Fichte was concerned to establish for Kant’s philosophy what he took to be a deeper and more stable basis. There are many ways to describe this project – some taking as central Fichte’s dislike of Kant faculty psychology or the doctrine of things in themselves, others focusing more on Fichte’s concern with dualism and skepticism – but Frank does well to concentrate on the theory of judgment as a unifying theme amongst the romantic reactions to Fichte. Frank’s treatment of the basic issue here--i.e. the various attempts to limn judgment form as it was then understood for a type of identity thought to underlie any relational notion of the same--is very convincing and clear. The obsession with questions of the necessary preconditions for intentional consciousness, coupled with the idea that distinctness requires subjective cognitive activity, forces upon one the idea of the pre-conscious or non-objectual conscious as a teeming, chaotic realm of absolute non-differentiation (from any point of view that concept-wielding, discursive creatures could enjoy). But Hölderlin, Novalis and Schlegel argue, each in his own way, that this idea of identity (or of ‘the Absolute’), transcendentally necessary though it is, is merely what Kant calls a regulative idea (29). Indeed, Kant says as much himself in various obiter dicta. Such an idea can never be presented in experience through an instance of it, since it is claimed that non-relational identity is what makes objectual experience possible in the first place. If this is so, then the principle cannot form the basis for a philosophical ‘science’ in Fichte’s sense because it is not an item of knowledge from which other less basic knowable propositions may be deduced. Frank does not extend the point to its limit—and this is decidedly not a Kantian point, but more one inherited from Jacobi—that the romantics view any object as but a partial expression of a regulative idea or as ‘regulative’. What determinateness and fixity an object has is always incomplete and only as good as the determinateness of the concepts that subsume them. That is not categorially limited and is wholly partial, depending upon complex cognitive and conative background conditions afforded by other concepts and feelings. That is, romanticism is committed to a form of conceptual holism that is not constrained by a final set of overarching concepts.

What one is to do in this event is to accept the regulative nature of the posit, correct one’s account of philosophical systematicity in order to reflect that fact and engage in a project of properly displaying infinite striving within the limitations of finite understanding. In Hölderlin this takes the form of living in the interstices of being and becoming, a felt tension between acknowledging the transient and having to live with some fixity. Although the discovery of early philosophical writings of Hölderlin illuminates his views on judgment, no account of the originality and importance of his thought can neglect a painstaking engagement with his poetry. Moreover, any such account must reckon with very robust philosophical readings of these works by Dilthey, Heidegger, Henrich, and Szondi. Frank’s other writings show a vast knowledge of literature and great subtlety in its interpretation (e.g. Einführung in die frühromantische Ästhetik (1989)). It is therefore a pity that this book does not include at least indications of how he would handle this very difficult corpus. Perhaps it is too much to ask in a book of this scope to devote more attention to Hölderlin’s poetic practice for, once one sets oneself the task of coming to grips with it, one is well on the way to another book (or so). But we have so few of Hölderlin’s essays to consider that leaving the literary output entirely out of the discussion mitigates the perception of his importance.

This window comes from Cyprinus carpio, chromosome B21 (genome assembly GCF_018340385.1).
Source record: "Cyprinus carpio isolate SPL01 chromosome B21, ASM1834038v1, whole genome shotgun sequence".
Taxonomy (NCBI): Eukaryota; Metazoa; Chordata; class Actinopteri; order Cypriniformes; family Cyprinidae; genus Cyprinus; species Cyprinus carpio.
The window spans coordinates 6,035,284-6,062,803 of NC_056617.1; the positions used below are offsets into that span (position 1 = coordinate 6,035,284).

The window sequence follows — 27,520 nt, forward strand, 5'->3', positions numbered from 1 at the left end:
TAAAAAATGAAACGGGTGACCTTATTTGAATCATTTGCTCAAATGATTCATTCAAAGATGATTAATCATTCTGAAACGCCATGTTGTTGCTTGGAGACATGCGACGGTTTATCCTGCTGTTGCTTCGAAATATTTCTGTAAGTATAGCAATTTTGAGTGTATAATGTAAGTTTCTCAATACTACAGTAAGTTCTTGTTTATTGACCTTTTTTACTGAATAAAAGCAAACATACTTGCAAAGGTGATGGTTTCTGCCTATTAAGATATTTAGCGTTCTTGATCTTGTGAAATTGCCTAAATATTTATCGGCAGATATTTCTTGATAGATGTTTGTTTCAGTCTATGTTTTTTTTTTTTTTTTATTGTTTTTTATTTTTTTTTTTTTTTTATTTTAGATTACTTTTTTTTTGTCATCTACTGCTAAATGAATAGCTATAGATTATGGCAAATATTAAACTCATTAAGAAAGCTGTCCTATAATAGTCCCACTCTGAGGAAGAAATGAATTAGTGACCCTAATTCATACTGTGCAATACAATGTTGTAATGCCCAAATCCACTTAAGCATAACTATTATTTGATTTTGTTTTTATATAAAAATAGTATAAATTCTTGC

For Novalis, expressing the limitations of discursive thought within that thought means instituting an imaginary practice of making more distant those things that seem most ordinary to us (thereby stressing the impossibility of fighting through given descriptions of them all the way back to a point at which things are indescribable singularities) and bringing closer those things that seem most foreign (so as to acknowledge them as expressions of the Absolute). Frank has done pioneering work in Novalis’s importance, especially in connection with the so-called Fichte-Studien, and his understanding of Novalis’s project is most impressive. His exposition of Novalis’s views on judgment and intellectual intuition (164f.), on the role of feeling in philosophy (169f.), and on self-consciousness are clear, astute and situated well in their rich historical context. Again, attention is not paid to Novalis’s literary pursuits, but this is less egregious here, both because Novalis left behind much more in the way of strictly philosophical work than did Hölderlin and--a bit more arguable, perhaps--Novalis’s literary output does not carry as much philosophical weight as do the lyrics and elegies of Hölderlin.